Frostbite is a
condition that cause your body tissue to freeze in
extremely cold temperatures. You've probably heard
stories of someone getting it. However, do you know
how you get it? What happens to you when you get it?
How does it form?
Frostbite is caused by being
outside too long in freezing cold temperatures. Ice
crystals form around your blood vessels and skin (body
tissue). Blood flow is stopped in the frostbitten
Frostbite most commonly forms on
the ears, nose, chin, fingers, and toes, because they
are the most exposed and cold air can surround them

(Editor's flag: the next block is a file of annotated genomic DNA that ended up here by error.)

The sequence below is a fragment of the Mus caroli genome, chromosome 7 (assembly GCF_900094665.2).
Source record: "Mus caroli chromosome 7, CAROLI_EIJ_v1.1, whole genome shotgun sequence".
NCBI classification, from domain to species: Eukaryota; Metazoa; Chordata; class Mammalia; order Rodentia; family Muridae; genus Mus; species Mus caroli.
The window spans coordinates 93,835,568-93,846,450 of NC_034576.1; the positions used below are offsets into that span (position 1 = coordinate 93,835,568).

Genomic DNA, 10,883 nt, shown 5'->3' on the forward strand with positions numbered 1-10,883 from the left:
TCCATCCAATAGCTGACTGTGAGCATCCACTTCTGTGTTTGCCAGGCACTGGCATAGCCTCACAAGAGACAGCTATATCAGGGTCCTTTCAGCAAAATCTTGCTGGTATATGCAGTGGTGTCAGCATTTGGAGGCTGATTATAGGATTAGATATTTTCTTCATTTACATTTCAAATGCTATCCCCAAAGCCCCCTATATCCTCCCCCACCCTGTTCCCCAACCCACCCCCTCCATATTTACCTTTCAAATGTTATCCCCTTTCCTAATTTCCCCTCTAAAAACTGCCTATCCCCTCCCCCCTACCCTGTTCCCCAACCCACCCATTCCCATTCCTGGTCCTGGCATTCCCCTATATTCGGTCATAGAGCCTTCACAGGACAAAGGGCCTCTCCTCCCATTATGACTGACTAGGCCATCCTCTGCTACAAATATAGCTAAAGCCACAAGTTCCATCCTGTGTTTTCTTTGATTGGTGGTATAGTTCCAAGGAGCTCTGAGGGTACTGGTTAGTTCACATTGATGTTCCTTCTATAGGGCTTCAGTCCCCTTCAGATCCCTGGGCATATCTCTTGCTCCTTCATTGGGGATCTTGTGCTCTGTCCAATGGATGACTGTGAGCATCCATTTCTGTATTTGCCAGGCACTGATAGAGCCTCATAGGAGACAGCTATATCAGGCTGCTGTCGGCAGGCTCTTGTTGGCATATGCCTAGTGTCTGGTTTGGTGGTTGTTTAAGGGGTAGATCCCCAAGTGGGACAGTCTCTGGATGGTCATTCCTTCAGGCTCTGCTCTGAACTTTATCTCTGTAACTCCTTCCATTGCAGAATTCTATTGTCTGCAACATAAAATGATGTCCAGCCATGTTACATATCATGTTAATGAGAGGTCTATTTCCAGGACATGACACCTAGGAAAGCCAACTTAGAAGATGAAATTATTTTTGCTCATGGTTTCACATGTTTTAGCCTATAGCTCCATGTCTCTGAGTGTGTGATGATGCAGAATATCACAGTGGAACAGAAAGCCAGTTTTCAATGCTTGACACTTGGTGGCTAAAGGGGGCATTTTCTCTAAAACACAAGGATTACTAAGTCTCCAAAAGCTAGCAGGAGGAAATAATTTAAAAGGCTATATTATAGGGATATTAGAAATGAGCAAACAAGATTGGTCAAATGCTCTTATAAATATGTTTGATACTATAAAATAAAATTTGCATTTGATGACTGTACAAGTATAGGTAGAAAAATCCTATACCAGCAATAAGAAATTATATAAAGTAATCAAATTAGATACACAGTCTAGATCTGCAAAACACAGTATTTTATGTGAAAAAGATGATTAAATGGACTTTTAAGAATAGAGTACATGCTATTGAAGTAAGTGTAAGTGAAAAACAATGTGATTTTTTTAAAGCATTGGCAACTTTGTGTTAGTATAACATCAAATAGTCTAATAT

more easily. Symptoms of frostbite include reddening
of the skin, or spots and patches. The skin then
becomes pale or turns grayish-blue and a stinging or
prickly feeling occurs. Numbness can develop next. The
next stage of frostbite is blistering, itching, and
skin peeling or swelling. In extreme cases, you may
lose the tissue in the frostbitten areas. This is most
likely to happen to fingers, toes, and ears.
You can prevent frostbite by
wearing several layers of clothing (gloves, hats,
jackets, etc.) and don't stay outside too long, or
find a shelter that protects you from wind and cold.
You can also prevent frostbite by replacing wet
clothing with dry clothing. When having frostbite you
should treat it by trying to restore the circulation.
You do this by running cool water over the area and
warming it slowly.
P.S. Answer to the question at
the top of the page is the one on the right.
on this page by Jeff Shaw.